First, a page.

By Leah Hidde-Gregory –
I am the woman at the well.
Don’t worry, I haven’t been married five times – but it would not have mattered to Jesus if I had been because his grace is just that messy.
My story is a bit messy. It didn’t start out that way. I was born and raised in a parsonage. I am a sixth generation pastor. I was a busy “super Pharisee.” I did all the right things, but with the wrong heart. I was proud. Oh, how I was proud.
That all came to an end on December 22, 1999. My husband and I had been married nine years, we had a beautiful two year old little girl and I was pregnant with our second child. I felt as though life could not be much better.
Then my husband came in and sat down and explained that he no longer wanted the life we were living. He said that he loved me and our daughter, but that he was gay and wanted a divorce. A month later he moved out of our home. Mine was the first divorce on either side of my family.
We don’t know why the woman at the well was divorced so many times – if she left or if she was abandoned – but we do know she lived in the reality of what it meant to be a divorced woman in her time.
A false sense of shame settled into my soul. I no longer wanted to be seen by anyone from the church. I was literally driven to my knees by life, broken and full of shame – some I deserved, some I did not – and that is where Christ found me.
At my lowest point, Christ met me at a church that a friend pastored. It was filled with outcasts – divorced, gay, straight, rich, poor, agnostic, devout, black sheep – and even a Pharisee or two. This was not a progressive church or a conservative church. It was just a group of people seeking to be the church.
I would sit at the back of the sanctuary and just weep every Sunday for months. One day after communion, I bolted out the back door in tears – ugly crying. A wonderful woman came to check on me sitting on the church steps. I told her that I was just embarrassing myself crying so hard in the church – that I just needed to stop coming and realize there was no place for me in the church anymore. She told me that she couldn’t think of a better place for me to cry than with family and she led me back into the sanctuary.
In that little church, I saw persons with all types of brokenness give up what they discovered to be unholy and unhealthy for their souls because they were accepted and loved into seeing Christ at work in their life. It was through the love of the congregation, the conviction of the Holy Spirit, and the messy grace of Jesus Christ that they were transformed.
Christ offered the woman at the well living water along with a dose of hard truth of her need for him. She was drenched in the “Living Water” as she encountered Christ in truth and messy grace.
I know what it is like to be drenched in that “living water.” I know firsthand how Christ takes away the pain caused by others, and the brokenness caused by my sin.
Some people have said I am a member of the Wesleyan Covenant Association because a gay man broke my heart. They couldn’t be more wrong. Twenty-eight years ago I pledged to love that man until the day I would die, and I have kept that promise – albeit differently than how I meant that day. At no time over the last 18 years have I stopped praying that God would give him a very blessed life.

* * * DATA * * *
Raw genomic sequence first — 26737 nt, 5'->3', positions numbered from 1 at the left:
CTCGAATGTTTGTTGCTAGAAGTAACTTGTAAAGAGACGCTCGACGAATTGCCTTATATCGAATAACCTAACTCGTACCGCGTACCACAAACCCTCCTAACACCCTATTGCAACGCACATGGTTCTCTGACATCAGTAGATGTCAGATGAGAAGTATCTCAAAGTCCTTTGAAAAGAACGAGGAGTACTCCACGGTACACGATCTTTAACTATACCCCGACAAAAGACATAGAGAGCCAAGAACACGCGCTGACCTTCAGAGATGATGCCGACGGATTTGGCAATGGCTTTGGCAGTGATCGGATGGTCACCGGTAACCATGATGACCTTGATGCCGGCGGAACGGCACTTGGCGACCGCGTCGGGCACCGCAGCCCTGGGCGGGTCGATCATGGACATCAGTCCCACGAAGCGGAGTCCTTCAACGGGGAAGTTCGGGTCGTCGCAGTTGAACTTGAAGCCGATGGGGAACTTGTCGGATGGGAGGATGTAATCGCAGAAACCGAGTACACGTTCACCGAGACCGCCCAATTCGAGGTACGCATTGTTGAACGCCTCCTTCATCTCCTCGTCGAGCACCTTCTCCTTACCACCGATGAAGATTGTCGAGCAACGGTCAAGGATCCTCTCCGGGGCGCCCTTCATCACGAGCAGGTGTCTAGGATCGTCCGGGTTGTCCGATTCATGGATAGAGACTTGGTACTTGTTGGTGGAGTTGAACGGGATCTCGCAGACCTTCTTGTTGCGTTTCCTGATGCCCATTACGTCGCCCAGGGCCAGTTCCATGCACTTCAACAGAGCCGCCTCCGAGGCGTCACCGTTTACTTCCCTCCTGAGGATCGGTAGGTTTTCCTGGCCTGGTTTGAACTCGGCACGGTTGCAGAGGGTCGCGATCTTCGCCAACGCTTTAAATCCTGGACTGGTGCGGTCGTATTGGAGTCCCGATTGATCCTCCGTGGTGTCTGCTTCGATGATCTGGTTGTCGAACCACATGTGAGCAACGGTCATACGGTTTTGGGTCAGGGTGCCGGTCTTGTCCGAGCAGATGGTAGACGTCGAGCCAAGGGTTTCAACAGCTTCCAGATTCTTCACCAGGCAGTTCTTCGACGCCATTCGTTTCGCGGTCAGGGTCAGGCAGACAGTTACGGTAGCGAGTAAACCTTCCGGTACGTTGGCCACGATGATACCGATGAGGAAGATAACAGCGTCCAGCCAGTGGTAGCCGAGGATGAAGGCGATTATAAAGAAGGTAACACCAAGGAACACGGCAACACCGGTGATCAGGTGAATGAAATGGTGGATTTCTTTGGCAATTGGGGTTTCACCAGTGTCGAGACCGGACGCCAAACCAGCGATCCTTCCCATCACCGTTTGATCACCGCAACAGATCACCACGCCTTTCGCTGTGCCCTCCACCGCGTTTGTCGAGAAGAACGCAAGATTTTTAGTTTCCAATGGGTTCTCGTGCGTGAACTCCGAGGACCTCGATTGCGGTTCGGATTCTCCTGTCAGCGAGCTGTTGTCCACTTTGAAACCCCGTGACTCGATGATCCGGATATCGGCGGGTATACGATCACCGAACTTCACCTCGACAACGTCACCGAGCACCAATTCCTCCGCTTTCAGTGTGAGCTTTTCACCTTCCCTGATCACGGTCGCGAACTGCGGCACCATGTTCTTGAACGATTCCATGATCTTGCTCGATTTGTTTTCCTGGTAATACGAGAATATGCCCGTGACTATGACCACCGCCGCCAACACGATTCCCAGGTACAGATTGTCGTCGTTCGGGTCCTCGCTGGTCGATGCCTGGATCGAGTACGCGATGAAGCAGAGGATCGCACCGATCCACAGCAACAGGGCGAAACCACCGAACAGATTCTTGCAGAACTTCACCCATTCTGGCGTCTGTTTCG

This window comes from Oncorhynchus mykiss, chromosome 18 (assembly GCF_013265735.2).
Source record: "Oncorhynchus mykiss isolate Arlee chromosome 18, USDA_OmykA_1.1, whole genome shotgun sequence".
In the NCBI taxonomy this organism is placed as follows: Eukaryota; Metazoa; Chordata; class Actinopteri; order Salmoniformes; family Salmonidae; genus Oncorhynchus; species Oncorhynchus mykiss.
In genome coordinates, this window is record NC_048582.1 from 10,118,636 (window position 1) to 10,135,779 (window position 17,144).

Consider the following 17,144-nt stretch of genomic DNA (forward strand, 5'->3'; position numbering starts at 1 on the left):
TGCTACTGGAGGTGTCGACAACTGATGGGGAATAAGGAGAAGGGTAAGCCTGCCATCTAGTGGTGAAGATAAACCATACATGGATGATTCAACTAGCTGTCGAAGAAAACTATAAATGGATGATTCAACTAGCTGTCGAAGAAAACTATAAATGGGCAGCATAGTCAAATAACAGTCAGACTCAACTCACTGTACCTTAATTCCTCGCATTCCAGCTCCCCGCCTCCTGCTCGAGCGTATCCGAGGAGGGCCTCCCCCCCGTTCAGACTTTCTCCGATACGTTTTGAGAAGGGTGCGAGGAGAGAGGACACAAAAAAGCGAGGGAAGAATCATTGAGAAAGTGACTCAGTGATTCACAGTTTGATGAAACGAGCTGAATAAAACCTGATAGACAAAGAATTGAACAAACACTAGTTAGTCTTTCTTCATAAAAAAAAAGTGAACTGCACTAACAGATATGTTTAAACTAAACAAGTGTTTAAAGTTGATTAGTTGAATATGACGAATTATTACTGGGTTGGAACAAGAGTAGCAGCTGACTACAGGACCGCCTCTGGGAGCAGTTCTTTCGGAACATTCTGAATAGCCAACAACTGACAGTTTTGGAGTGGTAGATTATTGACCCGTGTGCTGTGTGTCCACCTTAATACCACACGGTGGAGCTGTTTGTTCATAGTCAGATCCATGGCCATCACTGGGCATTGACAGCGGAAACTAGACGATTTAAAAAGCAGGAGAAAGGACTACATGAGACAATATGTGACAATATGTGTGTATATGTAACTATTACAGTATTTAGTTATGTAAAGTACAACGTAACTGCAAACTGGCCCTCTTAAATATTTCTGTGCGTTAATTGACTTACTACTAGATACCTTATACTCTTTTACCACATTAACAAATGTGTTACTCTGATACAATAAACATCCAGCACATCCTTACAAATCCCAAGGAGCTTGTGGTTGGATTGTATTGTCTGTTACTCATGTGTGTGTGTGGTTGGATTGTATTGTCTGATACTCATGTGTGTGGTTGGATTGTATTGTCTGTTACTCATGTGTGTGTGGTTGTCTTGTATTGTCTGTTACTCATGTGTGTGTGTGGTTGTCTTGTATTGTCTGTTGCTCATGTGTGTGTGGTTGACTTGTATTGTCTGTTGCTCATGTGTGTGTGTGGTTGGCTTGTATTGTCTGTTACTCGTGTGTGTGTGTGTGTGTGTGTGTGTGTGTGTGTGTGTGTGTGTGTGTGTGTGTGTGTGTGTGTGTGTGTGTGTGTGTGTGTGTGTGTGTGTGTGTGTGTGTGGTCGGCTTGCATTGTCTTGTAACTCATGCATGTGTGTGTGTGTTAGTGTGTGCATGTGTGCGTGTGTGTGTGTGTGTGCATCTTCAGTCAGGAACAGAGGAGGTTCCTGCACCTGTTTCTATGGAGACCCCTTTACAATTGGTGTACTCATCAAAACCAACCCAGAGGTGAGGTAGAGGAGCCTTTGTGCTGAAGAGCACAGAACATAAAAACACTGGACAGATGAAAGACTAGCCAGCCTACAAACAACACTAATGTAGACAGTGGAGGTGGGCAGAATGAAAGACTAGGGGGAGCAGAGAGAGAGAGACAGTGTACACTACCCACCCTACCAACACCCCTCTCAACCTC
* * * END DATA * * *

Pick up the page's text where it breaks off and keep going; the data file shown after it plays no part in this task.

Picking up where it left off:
Two years ago, I attended the WCA gathering in Chicago because I had a longing to be with people who believed in the power of Christ to not just make disciples, but to transform lives. I came a little skeptical, because I didn’t want to join something that was against anything. I wanted to be a part of a Christ-centered movement that truly loved people, a movement that made a place for people to encounter God no matter where they were on their journey, and create a space for them to fall in love with Christ – for them to receive the messy grace that was offered.
We are at a time in in our denomination where we have to decide if Jesus was a prophet and nice teacher that taught us how to love well or is Jesus the Messiah, the Savior of the World. Is Jesus the Christ, the promised one who takes away the sins of the world or is He simply a good person who is okay with leaving us in a “You’re Okay, I’m okay world,” when we know down deep in our soul that we are not okay.
Do we go on having the form of religion, without belief in the power of our Savior for salvation and transformation? While ministry is contextual – the way we reach people and the way we express the gospel – the Good News is not contextual!
Jesus Christ is our savior. He spoke hard truth to the woman at the well, but he covered it with messy grace. “Go and sin no more…”
We are not talking about banishing people who hurt us, whose lives don’t align perfectly with scripture. If that were the case could any of us be in the house of the Lord? We are talking about allowing Christ’s redeeming love to transform us – all of us, you and me.
The Rev. Dr. Leah Hidde-Gregory is the District Superintendent and Dean of the Cabinet of the Central Texas Annual Conference.